3. Read authors from differing perspectives.  This will likely occur naturally as you go through step 2, but it’s important to make this explicit.  Recognize the differences in thought and argument as you read these authors.  Compare and contrast.  Note strengths and weaknesses.  Ask yourself where you tend to lie on the spectrum.  Sometimes you can find books that are specifically written from this angle.  A good example in the area of politics would be The Great Debate: Edmund Burke, Thomas Paine, and the Birth of Right and Left by Yuval Levin.

4. Branch out and read related subjects.  When you get to this point things can get really exciting.  Not that the previous steps aren’t exciting, but you know what I mean.  At this point, you’re ready to read more broadly, allowing you to see how other subjects relate to and strengthen your particular field of study.  For example, philosophy, theology, and history are strongly related to politics.  As a Christian, I recognize that the Bible has much to say in the areas of politics and ethics, and much of politics surrounds ethical issues.  History takes place in the context of political regimes rising and falling, and so historical readings can provide greater context within which political theories were developed.  An example would be the book, Elihu Washburne: The Diary and Letters of America’s Minister to France During the Siege and Commune of Paris, by Mike Hill, an old friend of mine.  The point is that branching out into reading books from other genres or subjects provide greater context into your particular subject of choice.  On this point I am reminded of a related comment by F.A. Hayek:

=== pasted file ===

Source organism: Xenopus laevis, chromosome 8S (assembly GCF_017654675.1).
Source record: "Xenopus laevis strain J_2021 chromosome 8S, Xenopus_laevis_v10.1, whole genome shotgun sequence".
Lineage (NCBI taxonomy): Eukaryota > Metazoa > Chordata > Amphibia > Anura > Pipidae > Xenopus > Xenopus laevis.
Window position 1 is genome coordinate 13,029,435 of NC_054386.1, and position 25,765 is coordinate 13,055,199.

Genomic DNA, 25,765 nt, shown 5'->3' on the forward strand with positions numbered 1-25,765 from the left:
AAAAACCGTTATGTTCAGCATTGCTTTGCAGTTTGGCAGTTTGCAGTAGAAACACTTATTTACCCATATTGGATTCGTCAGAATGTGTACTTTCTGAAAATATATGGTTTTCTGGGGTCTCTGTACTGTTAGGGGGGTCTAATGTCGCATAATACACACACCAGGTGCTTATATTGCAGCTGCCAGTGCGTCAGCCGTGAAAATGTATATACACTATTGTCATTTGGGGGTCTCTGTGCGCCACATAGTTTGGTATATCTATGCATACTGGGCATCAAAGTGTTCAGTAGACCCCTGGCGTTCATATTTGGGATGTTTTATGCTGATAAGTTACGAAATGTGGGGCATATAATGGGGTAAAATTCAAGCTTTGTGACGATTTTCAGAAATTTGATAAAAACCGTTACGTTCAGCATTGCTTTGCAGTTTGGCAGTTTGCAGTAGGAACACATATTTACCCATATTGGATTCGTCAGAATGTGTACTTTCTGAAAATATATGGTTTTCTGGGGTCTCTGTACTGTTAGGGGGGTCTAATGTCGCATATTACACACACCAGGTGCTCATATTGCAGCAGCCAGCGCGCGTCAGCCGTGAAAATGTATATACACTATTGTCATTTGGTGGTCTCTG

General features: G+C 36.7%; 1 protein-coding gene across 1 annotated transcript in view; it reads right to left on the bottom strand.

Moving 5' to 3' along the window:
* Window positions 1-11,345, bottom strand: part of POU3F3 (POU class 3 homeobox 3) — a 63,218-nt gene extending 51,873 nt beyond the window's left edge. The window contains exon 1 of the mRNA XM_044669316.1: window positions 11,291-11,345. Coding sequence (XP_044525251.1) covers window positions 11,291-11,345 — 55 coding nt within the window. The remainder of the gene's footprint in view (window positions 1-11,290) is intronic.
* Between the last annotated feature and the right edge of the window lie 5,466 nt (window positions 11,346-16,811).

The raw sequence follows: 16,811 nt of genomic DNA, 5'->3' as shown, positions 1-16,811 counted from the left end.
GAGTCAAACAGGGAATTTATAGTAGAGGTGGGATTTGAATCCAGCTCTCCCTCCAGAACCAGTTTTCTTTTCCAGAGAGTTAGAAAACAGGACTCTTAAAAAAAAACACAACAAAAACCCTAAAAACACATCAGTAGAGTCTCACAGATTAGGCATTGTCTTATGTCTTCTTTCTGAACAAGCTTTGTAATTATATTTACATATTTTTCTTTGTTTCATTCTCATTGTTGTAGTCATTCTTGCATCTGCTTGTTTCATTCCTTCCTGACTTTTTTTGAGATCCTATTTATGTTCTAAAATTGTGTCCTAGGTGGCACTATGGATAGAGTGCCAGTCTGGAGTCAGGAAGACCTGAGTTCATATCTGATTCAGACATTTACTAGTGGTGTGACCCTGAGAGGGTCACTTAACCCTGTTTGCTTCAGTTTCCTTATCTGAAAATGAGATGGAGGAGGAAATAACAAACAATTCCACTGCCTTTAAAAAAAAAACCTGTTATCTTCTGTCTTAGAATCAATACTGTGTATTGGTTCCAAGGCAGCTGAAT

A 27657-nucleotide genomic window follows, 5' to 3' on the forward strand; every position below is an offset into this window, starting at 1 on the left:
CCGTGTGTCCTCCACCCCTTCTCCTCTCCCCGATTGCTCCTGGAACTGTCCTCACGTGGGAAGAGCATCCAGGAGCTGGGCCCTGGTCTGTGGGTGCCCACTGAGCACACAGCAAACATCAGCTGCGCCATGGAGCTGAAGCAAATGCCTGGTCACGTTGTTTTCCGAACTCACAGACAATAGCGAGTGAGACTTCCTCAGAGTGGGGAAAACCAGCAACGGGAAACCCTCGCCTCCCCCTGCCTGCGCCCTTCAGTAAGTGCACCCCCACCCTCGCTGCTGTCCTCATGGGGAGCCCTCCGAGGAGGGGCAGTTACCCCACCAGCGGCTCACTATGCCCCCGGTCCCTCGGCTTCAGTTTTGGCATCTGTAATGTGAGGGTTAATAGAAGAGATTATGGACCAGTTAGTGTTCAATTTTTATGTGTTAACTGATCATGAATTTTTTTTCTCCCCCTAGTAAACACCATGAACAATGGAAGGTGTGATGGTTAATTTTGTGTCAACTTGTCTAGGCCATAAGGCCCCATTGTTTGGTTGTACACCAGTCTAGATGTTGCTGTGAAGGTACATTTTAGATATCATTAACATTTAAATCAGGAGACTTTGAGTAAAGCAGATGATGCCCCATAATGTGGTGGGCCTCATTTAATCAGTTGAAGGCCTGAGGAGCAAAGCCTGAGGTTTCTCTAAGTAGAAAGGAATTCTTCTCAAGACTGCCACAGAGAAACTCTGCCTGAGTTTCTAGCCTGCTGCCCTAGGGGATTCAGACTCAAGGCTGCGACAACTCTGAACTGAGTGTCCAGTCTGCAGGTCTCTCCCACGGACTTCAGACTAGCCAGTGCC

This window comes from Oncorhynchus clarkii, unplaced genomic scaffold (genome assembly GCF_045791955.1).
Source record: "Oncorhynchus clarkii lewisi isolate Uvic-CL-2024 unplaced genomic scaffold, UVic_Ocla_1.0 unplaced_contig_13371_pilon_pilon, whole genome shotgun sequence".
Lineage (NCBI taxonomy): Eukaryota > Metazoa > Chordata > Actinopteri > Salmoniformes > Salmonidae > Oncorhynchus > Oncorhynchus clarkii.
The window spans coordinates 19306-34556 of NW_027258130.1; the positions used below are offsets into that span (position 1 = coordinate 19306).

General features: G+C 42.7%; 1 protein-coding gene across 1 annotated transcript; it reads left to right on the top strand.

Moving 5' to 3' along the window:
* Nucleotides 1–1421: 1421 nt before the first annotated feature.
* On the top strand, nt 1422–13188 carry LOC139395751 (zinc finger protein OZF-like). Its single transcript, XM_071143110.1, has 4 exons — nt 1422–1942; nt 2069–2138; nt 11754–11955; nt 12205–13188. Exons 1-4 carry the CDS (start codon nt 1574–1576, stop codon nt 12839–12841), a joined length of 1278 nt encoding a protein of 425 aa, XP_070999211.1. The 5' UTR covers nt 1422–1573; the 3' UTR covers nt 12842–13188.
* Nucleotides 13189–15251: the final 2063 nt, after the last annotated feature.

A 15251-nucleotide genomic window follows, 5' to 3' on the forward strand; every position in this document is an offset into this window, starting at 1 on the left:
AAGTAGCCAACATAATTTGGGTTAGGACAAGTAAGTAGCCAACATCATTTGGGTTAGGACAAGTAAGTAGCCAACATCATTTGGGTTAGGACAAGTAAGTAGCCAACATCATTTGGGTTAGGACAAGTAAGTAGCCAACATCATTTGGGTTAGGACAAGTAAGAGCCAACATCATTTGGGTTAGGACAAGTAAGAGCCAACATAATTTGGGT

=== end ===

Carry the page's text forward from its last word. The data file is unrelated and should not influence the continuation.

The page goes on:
It may well be that the chemist or physiologist is right when he decides that he will become a better chemist or physiologist if he concentrates on his subject at the expense of his general education. But in the study of society exclusive concentration on a speciality has a peculiarly baneful effect: it will not merely prevent us from being attractive company or good citizens but may impair our competence in our proper field—or at least for some of the most important tasks we have to perform. The physicist who is only a physicist can still be a first class physicist and a most valuable member of society. But nobody can be a great economist who is only an economist—and I am even tempted to add that the economist who is only an economist is likely to become a nuisance if not a positive danger.

Studies in Philosophy, Politics, and Economics

Once again, these are general guidelines that I believe will make your reading in a new area more enjoyable and effectual.

Tolle lege!


[1] Note, just because someone is a political philosopher does not mean that’s all they are.  Augustine, for instance, was also a theologian.